The US Department of Education’s Civil Rights Office is investigating the University of Southern California for failing to protect a Jewish student from discrimination and harassment for supporting Israel. Federal anti-Semitism investigations are also underway at the University of Vermont, State University of New York and Brooklyn College.

Hussein Aboubakr Mansour, an educator with the pro-Israel advocacy group StandWithUs, quotes a student contact who said, “When I applied for a PhD. programs, one of the biggest names in Middle Eastern studies in the West told me to my face that “your affiliation with pro-Israel organizations is a problem to get[ting] in academia.

Imagine a black American at Harvard University barred by his fellow student government members from becoming the school’s president because of his strong identification with African culture. How can he be objective, ask his colleagues, about the struggles of the marginalized against sexual servitude and the like, when he identifies with a continent where there are now a large number of slaves, Africa?

Or imagine this: At UCLA, a Jewish student must be confirmed to the student council’s judicial council when another member of the council asks her how she can maintain an unbiased opinion, given her identification with the Jewish community? After a long discussion about the student’s Jewish identity, her nomination was rejected.

The first story – of the black student at Harvard – is fiction. It is in fact unimaginable, even though Africa today has a major problem with slavery. But the second story – about the Jewish student at UCLA – is tragically true. It happened to Rachel Beyda in 2015.

In her recent article “New Loyalty Oath Imposed on Jews,” writer Melissa Langsam Braunstein quoted New York University freshman Kayla Hutt on some surprising advice she received from her principal. of high school regarding his NYU application essay: Chabad and Hillel, and the entire NYU Jewish community. … He told me that I shouldn’t have that in there, that it’s enough that they see that I go to a private yeshiva high school and that I shouldn’t show them that I was in Israel Awareness Club and that I’m a proud Zionist.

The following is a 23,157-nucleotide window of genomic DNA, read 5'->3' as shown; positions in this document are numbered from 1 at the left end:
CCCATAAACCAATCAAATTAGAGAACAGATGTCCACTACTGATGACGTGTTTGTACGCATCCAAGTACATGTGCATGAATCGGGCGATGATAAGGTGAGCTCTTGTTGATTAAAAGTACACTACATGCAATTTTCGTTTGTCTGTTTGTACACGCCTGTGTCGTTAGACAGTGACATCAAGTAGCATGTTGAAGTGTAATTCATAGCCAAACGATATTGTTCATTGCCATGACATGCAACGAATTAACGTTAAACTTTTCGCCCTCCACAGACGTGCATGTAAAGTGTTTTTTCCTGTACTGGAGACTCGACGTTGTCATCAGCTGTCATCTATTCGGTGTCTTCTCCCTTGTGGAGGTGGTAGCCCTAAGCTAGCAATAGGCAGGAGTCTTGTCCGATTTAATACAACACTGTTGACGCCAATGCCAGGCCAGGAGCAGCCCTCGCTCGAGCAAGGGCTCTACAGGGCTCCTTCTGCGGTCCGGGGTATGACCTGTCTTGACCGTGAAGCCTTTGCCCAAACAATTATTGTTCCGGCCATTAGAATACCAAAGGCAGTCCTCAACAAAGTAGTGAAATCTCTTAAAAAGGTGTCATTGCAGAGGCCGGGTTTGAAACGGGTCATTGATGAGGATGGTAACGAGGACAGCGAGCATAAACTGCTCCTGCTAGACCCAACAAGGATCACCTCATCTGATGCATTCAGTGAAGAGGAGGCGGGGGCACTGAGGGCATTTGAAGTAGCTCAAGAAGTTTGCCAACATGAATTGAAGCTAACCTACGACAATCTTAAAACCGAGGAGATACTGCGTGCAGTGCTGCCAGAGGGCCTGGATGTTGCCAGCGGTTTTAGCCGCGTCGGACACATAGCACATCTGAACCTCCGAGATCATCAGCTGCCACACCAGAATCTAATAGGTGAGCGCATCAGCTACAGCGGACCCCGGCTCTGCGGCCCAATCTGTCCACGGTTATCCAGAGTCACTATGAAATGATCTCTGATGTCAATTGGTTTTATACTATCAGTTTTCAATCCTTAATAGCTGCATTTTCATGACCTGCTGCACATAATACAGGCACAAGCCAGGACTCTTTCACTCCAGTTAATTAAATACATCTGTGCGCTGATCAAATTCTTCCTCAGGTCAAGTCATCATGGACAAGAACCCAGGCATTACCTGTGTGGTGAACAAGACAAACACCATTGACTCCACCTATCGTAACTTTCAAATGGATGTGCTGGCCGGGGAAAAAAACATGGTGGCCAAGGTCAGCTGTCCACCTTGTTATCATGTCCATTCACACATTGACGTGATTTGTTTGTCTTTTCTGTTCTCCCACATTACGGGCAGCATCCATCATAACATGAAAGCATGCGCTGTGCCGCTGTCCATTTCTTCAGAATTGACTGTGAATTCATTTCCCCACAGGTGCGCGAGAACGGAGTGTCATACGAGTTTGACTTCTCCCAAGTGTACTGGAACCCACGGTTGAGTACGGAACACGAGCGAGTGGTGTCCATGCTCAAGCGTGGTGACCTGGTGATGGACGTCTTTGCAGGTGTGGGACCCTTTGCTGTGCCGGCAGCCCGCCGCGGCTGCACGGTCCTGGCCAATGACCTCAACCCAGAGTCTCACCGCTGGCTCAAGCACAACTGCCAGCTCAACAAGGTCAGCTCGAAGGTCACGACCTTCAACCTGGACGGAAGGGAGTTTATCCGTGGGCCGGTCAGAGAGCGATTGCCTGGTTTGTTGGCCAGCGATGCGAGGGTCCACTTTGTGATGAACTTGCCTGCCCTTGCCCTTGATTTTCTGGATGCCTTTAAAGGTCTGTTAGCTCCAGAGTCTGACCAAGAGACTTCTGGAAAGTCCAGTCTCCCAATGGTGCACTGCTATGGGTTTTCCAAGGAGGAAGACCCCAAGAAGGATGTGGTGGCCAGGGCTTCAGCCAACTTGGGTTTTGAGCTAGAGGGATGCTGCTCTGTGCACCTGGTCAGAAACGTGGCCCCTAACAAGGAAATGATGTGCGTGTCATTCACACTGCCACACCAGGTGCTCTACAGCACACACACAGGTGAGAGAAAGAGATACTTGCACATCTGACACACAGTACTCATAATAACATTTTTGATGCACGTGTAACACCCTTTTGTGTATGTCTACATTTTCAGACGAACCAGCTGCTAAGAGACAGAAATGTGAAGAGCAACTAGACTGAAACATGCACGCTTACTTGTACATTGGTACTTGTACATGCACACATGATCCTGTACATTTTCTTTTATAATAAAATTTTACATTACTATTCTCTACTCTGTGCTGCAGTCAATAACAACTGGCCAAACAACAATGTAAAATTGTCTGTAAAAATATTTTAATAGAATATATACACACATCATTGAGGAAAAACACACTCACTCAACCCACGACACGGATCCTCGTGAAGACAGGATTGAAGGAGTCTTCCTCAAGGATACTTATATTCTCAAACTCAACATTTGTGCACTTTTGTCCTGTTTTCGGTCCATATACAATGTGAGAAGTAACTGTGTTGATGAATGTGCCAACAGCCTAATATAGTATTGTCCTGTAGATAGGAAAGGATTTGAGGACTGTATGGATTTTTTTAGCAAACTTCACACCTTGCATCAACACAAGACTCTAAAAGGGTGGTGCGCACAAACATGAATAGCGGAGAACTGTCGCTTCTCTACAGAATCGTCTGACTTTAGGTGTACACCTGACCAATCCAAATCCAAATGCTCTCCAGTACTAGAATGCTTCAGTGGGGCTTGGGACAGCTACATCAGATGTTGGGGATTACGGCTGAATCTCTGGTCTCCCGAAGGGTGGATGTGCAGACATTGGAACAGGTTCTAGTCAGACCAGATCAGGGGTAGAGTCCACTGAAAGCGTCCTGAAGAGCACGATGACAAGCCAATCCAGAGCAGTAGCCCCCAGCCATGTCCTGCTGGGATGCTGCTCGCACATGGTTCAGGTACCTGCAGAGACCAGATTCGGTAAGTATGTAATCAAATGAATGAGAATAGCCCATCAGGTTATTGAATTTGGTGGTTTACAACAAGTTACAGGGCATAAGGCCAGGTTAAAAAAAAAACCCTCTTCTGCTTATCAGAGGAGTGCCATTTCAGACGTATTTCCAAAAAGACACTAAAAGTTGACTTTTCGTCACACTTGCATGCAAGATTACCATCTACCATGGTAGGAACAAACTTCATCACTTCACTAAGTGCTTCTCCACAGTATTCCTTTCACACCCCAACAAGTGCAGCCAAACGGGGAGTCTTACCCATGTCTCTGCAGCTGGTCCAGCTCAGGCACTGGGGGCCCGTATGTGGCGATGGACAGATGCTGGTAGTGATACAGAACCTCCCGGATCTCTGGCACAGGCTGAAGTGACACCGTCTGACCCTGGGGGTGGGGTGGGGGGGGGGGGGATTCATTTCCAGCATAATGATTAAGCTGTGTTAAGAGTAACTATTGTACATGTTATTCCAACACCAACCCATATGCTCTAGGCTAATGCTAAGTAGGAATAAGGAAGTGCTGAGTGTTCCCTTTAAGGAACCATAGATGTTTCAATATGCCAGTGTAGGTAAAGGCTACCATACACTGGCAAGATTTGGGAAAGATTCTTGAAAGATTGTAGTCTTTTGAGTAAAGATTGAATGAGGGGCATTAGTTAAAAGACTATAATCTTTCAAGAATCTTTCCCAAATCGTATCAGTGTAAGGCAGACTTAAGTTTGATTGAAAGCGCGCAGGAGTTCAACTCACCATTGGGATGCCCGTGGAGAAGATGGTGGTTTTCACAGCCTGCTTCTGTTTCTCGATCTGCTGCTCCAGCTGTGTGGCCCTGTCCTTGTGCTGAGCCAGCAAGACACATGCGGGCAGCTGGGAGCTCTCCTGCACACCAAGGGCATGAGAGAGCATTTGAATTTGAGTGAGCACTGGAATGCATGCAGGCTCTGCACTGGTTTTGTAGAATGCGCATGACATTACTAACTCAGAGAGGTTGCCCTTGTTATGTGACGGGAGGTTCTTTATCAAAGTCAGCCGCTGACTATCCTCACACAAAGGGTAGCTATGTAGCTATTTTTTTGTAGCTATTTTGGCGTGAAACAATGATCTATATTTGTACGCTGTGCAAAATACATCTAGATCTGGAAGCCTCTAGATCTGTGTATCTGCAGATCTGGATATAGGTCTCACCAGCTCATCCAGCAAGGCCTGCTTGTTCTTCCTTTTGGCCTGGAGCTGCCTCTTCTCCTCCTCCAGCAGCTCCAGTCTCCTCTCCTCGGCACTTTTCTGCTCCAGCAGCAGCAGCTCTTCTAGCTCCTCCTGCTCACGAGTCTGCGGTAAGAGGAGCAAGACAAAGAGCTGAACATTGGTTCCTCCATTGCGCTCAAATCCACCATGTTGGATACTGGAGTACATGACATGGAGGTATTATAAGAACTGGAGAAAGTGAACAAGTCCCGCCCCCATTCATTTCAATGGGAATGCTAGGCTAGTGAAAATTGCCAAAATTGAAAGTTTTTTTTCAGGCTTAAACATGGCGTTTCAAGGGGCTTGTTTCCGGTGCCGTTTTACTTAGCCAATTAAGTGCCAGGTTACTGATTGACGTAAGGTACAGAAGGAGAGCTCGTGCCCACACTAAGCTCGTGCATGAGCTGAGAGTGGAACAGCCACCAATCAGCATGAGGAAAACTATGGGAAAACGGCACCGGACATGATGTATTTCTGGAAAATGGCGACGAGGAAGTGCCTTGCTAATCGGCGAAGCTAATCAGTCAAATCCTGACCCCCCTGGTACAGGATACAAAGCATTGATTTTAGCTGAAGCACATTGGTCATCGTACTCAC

How long will American Jews tolerate what no other ethnic group in the United States would tolerate – being openly discriminated against for our blessed people, for our honored identity? When will supporters of free speech say no to this parody of one of our country’s most sacred values?

Anti-Semitism in the form of anti-Zionism increasingly permeates American higher education, making it increasingly difficult for Jewish professors to teach and for Jewish students to attend. It is reminiscent of the Third Reich, one of the most shameful periods in world history.

This is not just a Jewish question or a question concerning one of our greatest allies, Israel. These are first and foremost people who try to deprive us of freedom of expression in our schools and in our society in general.

James Sinkinson is president of Facts and Logic About the Middle East (FLAME), which publishes educational messages to correct lies and misconceptions about Israel and its relationship with the United States.